Monday 16th February 2015
This was the first concert in what will be our regular venue during the refurbishment of the Cowdray Hall. Chamber Music Concerts have been at Queen’s Cross before, most notably in November of 2013 for a performance by The Arcadia Quartet. I have nothing against the Cowdray Hall, it is a great venue and always made us feel welcome but I did feel after listening to the Arcadia and now to the Rubens Quartet that the Sanctuary at Queen’s Cross has just a little bit of an edge regarding acoustical clarity – or perhaps was it just that the Arcadia and the Rubens both happen to be really special?
The Rubens Quartet opened Monday evening’s performance with Beethoven’s String Quartet in D, op. 18 no.3. This Quartet has been described as a particularly “gentle” work for Beethoven and the Rubens Quartet lived up to this by giving us a marvellously light and delicate performance. The playing in the opening movement was amazingly transparent. Beethoven moves the thematic material round every one of the four instruments often batting the interest conversationally from one instrument to another and in today’s performance you could hear each of the instruments particularly clearly making the lines in contrapuntal passages really shine through.
This sense of clarity and sharing persisted through much of the beautifully lyrical slow movement and here, the delicacy of the playing paid dividends too.
The third movement marked simply Allegro is quite unique – as our programme note stated, “Is it a scherzo or a minuet? Professor Barry Cooper in his notes on the Quartet wrote, “Too fast for a minuet, too serious for a scherzo”. The result in the performance by the Rubens Quartet was almost mysterious – and utterly beguiling and I loved the sizzling string playing in the trio section.
I also particularly enjoyed the Quartet’s performance of the Finale – light, full of movement, bright and breezy. Although the music is not in any way at all like Schoenberg I feel that we could borrow the title of the final section of The Gurrelieder to describe this last movement of the Beethoven Quartet – “The Wild Hunt of the Summer Wind.
The Netherlands composer Joey Roukens is quoted as writing, “Listeners often note that my music doesn’t sound like “modern music” (to their surprise, pleasure or disappointment…). Actually I thought his piece “Visions at Sea” had quite a bit of modernity about it; just a suggestion of Arvo Pärt in the opening and closing sections and some fascinating upwards and downward swoops too. Mutes were used to colourful effect throughout quite a bit of the piece the use of traditional sea songs was brilliantly done, at one point as if we were coming out of the cold into a bar where everybody was joining in the song. Later the song, speeded up, was used to introduce the “storm section” and near the end it was brought back again in an almost ghostly fashion. I thought this was an eloquently descriptive piece – a real painting in music.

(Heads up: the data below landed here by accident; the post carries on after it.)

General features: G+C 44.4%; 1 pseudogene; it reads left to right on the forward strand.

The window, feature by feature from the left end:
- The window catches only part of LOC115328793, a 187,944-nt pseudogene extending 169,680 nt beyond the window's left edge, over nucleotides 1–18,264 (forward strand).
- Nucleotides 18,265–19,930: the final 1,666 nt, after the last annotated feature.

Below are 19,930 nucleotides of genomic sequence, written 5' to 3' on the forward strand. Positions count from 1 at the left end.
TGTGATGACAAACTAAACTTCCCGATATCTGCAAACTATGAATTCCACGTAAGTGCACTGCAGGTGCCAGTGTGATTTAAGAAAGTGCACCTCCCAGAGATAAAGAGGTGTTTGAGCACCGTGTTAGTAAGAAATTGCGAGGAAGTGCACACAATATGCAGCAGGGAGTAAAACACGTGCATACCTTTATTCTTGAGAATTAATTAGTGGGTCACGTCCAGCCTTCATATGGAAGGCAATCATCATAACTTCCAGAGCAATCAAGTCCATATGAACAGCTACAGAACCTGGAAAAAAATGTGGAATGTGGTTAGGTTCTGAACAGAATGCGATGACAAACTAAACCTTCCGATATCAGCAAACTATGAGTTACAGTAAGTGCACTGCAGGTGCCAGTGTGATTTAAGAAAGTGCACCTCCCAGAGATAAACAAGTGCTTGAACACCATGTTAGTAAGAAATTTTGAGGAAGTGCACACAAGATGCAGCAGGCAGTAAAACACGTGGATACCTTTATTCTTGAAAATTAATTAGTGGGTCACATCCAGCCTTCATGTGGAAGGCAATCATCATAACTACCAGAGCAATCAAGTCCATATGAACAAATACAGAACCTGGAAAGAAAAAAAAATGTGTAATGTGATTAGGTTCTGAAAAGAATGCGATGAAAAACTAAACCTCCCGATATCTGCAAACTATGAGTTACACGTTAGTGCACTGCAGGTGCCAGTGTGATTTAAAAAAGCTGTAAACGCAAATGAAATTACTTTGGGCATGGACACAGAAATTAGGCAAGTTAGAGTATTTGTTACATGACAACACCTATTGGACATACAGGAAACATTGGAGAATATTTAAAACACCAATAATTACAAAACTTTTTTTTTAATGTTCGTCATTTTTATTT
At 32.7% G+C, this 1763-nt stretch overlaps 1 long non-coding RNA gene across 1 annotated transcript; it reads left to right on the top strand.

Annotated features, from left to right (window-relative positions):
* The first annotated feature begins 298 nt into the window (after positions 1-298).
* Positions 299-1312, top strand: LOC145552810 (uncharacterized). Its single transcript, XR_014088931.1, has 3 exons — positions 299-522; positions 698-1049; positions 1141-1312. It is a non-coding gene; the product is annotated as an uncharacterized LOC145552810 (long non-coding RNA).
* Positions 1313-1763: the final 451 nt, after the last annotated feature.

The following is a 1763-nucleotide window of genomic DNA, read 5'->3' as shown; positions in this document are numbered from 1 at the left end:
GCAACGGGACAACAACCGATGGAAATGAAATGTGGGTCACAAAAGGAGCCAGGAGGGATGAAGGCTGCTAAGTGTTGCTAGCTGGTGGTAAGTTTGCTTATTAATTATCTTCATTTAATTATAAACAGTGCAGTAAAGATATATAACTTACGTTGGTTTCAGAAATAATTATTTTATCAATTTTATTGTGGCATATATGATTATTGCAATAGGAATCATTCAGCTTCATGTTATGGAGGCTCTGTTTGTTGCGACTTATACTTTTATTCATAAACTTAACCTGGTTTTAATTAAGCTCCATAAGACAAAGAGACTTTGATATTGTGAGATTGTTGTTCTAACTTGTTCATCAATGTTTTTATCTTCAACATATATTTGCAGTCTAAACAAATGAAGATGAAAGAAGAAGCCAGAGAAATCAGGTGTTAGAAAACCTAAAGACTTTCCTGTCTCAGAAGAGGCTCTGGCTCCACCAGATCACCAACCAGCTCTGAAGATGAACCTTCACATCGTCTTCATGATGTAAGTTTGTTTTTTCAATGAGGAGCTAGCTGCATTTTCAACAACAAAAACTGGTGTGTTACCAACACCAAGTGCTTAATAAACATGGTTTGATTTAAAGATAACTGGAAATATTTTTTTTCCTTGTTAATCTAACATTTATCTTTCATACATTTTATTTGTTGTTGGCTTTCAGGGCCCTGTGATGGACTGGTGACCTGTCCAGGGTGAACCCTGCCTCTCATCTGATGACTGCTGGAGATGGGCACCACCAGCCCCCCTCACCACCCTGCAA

The Rubens Quartet’s final offering was a splendidly rhapsodic performance of the String Quartet in a minor op. 51 no. 2 by Brahms in which the cellist Joachim Eijlander stood out brilliantly whether in the pizzicatos of the opening movement or just singing out later on. All four players exploited the melodic richness of the Andante with marvellously intense playing. As in Beethoven’s Quartet, the third movement was fascinating – as the programme note said – contrasting a slower minuet with a faster scherzo in different time signatures.
The performance of the propulsive sections of the Finale was thoroughly exhilarating – it was as if the players were actually dancing along to the music in their seats. I hope not too many people went to the Cowdray Hall by mistake and then decided it was too late to get to Queen’s Cross. If they did, then I am sorry, because they missed a really great concert.